MOVIE REVIEW

Alien Trespass

Alien Trespass
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Alien Trespass One of the goofiest restaurants in all of Walt Disney World is the Sci-Fi Drive-In Theater Restaurant, in which families sit in fake old-fashioned cars as if they're at a fake drive-in, watching clips from real sci-fi movies that replicate, in the silliest possible way, the campy appeal of all the alien movies from the 50s. It's a fun experience, if you're a child or a parent who remembers all the rubber-suit aliens and theremin music from movies like It Came From Outer Space and The Blob. But it also comes with milkshakes and fries.

Some snacks, or maybe a stiff drink, might have also increased the fun level for Alien Trespass, a deeply silly movie that pays homage to the 50s classics in a way that would be welcome at Disney World. Director R.W. Goodwin and writer Steven P. Fisher have concocted a deadpan homage to the flying saucers of the past, and while it's clear they love this genre a whole lot, there's no telling what exactly we're supposed to appreciate about it. Sure, the overblown dialogue and deliberately bad special effects are fun for a while, but watching the trailer for the original Day the Earth Stood Still would probably give you the same amount of laughs.

The production is lucky to have found Eric McCormack to play the lead, jutting out his square jaw and playing both the dashing astronomer Ted and the alien creature Urp, who takes over Ted's body when his spaceship crashes outside a desert California town. But Urp isn't alone-- he's accompanied by a big blue monster called a Ghota, and while the Ghota chews its way through most of the town's innocents, Urp and a clever waitress named Tammy (Jenni Baird) try to track him down and save the world.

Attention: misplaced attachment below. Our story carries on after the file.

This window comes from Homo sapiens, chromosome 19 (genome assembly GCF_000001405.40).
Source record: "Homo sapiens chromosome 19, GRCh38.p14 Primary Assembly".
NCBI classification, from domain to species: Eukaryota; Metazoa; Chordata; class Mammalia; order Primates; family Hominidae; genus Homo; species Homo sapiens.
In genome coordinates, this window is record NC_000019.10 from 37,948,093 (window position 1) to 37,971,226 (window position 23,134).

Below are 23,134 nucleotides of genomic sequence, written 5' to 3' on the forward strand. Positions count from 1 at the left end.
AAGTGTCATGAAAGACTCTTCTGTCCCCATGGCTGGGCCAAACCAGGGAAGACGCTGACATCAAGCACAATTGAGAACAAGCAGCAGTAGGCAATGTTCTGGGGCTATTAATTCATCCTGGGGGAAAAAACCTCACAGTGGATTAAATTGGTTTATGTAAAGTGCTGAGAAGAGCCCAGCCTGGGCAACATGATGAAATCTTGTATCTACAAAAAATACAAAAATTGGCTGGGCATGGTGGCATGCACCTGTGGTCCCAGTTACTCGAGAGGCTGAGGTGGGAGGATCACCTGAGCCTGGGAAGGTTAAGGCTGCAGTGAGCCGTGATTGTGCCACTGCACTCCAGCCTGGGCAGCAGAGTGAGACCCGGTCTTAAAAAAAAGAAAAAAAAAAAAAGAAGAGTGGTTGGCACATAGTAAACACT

This small town is populated by all kinds of oddballs, including an intense cop played by typically intense Robert Patrick, a weathered cop played by typically weathered Dan Lauria, and a gaggle of fresh-faced teenagers who seem to be giving deliberately bad performances. They and a handful of others are threatened, and some devoured, by the Ghota, and if there are any other subplots beyond that one, I've already forgotten them by now, a few days after the screening.

One subplot does stick, being Tammy's desire to get out of town and make something of herself. Either because Baird is so gifted or because Tammy is the only character who seems remotely real, her emotional connection to Ted/Urp sticks with you, and her moment of triumph at the end genuinely sweet. On the other hand there's Lana (Jody Thompson), Ted's sexpot wife, who makes bedroom eyes at the camera and seems shoved into frame directly from a pinup.

Alien Trespass might have been able to capture a little more of that innocent monster movie fun if it had stuck with effects more like the Ghota, which is a goofy rubber suit making no attempts at realism. But the flying saucer at the beginning is CGI, as are occasional flames, and the movie's claim of being a "forgotten classic" gets less believable as the effects start looking more realistic. CGI is probably cheaper now than even the worst looking fake blood of yesteryear, but the cheesy special effects were always a key part of the fun.

There's fun to be had in Alien Trespass, especially for anyone who's already seen all the old classics and is dying for a new one. But most anyone else would probably be better served watching one of the actual originals.


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